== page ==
75 Direct Assessment Estimate range of values for x, xmin, xmax
Pick value xi : xmin < xi < xmax Estimate Repeat for a number of points (for 3 points pick mid range, then mid range of the two segments unless distribution is strongly skewed) Use Reference lottery approach to find indifference

76 Reference Lottery x<xi $1000 Lottery 1 x>xi $0 F(x) $1000

77 Example Estimate time to get home from work Min 20 min F(t)=0.00
Max 40 F(t)=0.95

78 Fractile Method Pick range values for x: xmin, xmax
Pick a number of fractiles F(x)=0.05 Min F(x)=0.95 Max F(x)=0.50 F(x)=0.25 F(x) =0.75 Note order Use Reference lottery to find indifference

79 Reference Lottery x<xi $1000 Lottery 1 x>xi $0 p $1000 Lottery 2

80 Heuristics and Biases Representativeness Availability
Anchoring and adjusting Motivational bias

81 Representativeness Judge that something or someone belongs to a particular category Stereotyping Insensitive to base rates and prior probabilities Unreliable information Failure to account for inherent uncertainty Misunderstanding random processes Regression to the mean Extreme outcomes likely to be followed by one closer to the mean

82 Availability Judge P[event] according to ease of recalling similar events Influenced by unbalanced reporting Illusory correlation – pair of events perceived as happening together frequently

83 Anchoring and Adjusting
Choose initial point then adjust about it Affects continuous distributions more that discrete probabilities If initially estimate median will tend to underestimate extremes so distribution is too narrow Estimate extremes first- the “worst” extreme before the other

84 Motivational Bias Incentives often exist that motivate person to report forecasts or probabilities that do not reflect their true beliefs Salesman forecasting sales Weather forecasters forecasting rain Program managers predicting lower cost, shorter schedule, and low risk

85 Decomposition Break problem down to make probability assessment easier
Permits using people with subject matter knowledge More likely to get a realistic estimate Look at fault tree analysis and hazard analysis Use laws of probability to reconstruct the problem Very important concept for planning and constructing mitigation efforts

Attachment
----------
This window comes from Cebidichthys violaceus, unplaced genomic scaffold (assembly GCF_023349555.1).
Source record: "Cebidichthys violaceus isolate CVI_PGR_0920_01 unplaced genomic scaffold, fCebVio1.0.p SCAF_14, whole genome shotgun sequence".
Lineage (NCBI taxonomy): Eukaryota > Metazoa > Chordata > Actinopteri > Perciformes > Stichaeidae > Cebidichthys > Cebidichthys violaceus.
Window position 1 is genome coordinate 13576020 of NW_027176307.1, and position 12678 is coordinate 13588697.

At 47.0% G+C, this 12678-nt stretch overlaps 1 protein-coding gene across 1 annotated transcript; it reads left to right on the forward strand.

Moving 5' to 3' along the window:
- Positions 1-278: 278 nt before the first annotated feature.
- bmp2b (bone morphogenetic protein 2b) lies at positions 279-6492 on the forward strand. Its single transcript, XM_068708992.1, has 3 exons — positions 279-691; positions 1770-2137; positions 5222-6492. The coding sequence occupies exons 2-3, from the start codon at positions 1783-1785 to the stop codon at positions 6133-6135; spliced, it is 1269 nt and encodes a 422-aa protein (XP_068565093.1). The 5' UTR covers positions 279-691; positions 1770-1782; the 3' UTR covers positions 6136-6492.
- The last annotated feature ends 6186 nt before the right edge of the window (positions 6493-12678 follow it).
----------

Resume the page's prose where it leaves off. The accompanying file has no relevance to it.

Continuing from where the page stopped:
86 Coherence All assessed probabilities MUST obey the laws of probability

87 Using Test Results Requirements are often placed on characteristics that are stochastic Reliability Accuracy Can use probability to estimate probability of not satisfying the requirement if test data exist Example: Impact accuracy of a projectile specified by the standard deviation of miss distance

88 Example Requirement: Data yield sample estimate S, sample size n where
Recall Then Look up alpha in a table or use the chidist(chi,dof) function in Excel to find Alpha=0.067 Alpha is the risk probability

89

90 Value of Information Information reduces uncertainty
Toss a pair of dice and do not look at result Estimate the probability that it is 7 If told it is not 5, does this change your estimate? Information has a cost and a worth Should never pay more than it is worth

91 Example* A new manufacturing process has been developed. It will cost $0.5M to implement. It will save $0.5M over investment if implemented by your current vender. There are two other vendors willing to implement the process, but both require some relief from EPA regulations in order to provide savings, which could be least double those offered by the current vendor. No relief offers savings, but not as great as keeping the current vendor. It is known the EPA is re-examining these regulations and could either provide relief, make no change, or increase the requirements. The current vendor is not impacted regardless of any changes. An increase will cause a loss by both of the other vendors which you must reimburse. * Based on an example in Making Hard Decisions, An introduction to Decision Analysis; PWS Kent, 1991; Robert T. Clemen

92 Payoffs EPA Action Vendor Relief P= 0.5 Same P= 0.3 Increase P=0.2 V1
$0.5 V2 $1.0 $0.2 -$0.1 V3 $1.5 $0.1 -$1.0

93 Decision Tree Structure
$0.5M V1 (0.5M) Relief 0.5 $1.0M V2 Same 0.3 $0.2M ($0.54M) Increase 0.2 -$0.1M Relief 0.5 V3 $1.5M ($0.58M) Same 0.3 $0.1M Increase 0.2 -$1.0M (xxx)=EMV

94 Dilema Highest expected saving is obtained by choosing Vendor 3
This choice also involves the highest potential loss Risk probability is 0.2 Risk consequence is -$1.0 M High Yellow How to mitigate?

95

96 Possible Actions Obtain Information Questions:
Re-estimate probabilities Hire knowledgeable consultant Knows for sure Probably knows Questions: What is information worth? How reliable is the consultant’s result?

97 Perfect Information EMVPI = $1.0M - $0.58M = $0.42M No Information
From previous analysis) V1 $0.5 Relief 0.5 ($ V2 $1.0 V3 $1.5 Perfect Information V1 $0.5 Same 0.3 ($1.0M) V2 $0.2 V3 $0.1 V1 $0.5 Increase 0.2 V2 -$0.1 V3 -$1.0 EMVPI = $1.0M - $0.58M = $0.42M (xxx)=EMV

98 Imperfect Information
? ($0.58M) Relief $1.5M V3 Same $0.1M Increase No Consultant -$1.0M Relief $1.0M “Relief” V2 Same $0.2M Increase -$0.1M V1 $0.5M Relief $1.5M V3 Same $0.1M Increase -$1.0M Relief $1.0M V2 Same “Same” $0.2M Increase Hire Consultant -$0.1M V1 $0.5M Relief $1.5M V3 Same $0.1M Increase -$1.0M Relief $1.0M V2 Same $0.2M “Increase” Increase -$0.1M V1 $0.5M (xxx)=EMV

99 Problem Need to find conditional probabilities for chance events
Solution Total probability law Bayes’ theorem

100 Solution Total Probability Where: R=Relief S=Same I=Increase
“R” denotes predict Relief, etc.

101 Bayes’ Theorem

102

103 Imperfect Information
Relief 0.8247 $1.5M V3 Same 0.0928 $0.1M Increase 0.0825 No Consultant -$1.0M Relief 0.8247 ($0.835M) $1.0M 0.0928 “Relief” V2 Same $0.2M 0.485 Increase 0.0825 -$0.1M V1 $0.5M Relief 0.1667 $1.5M ($0.187M) V3 Same 0.700 $0.1M Increase 0.1333 -$1.0M Relief 0.1667 ($0.293M) $1.0M V2 Same “Same” 0.700 $0.2M Hire Consultant 0.300 Increase 0.1333 -$0.1M V1 $0.5M ($0.822M) -($0.188) Relief 0.2326 $1.5M V3 Same 0.2093 $0.1M Increase 0.5581 -$1.0M EMVI=$0.822M-$0.580M=$0.242M ($0.219M) Relief 0.2326 $1.0M V2 Same 0.2093 $0.2M “Increase” Increase 0.5581 -$0.1M 0.215 V1 $0.5M (xxx)=EMV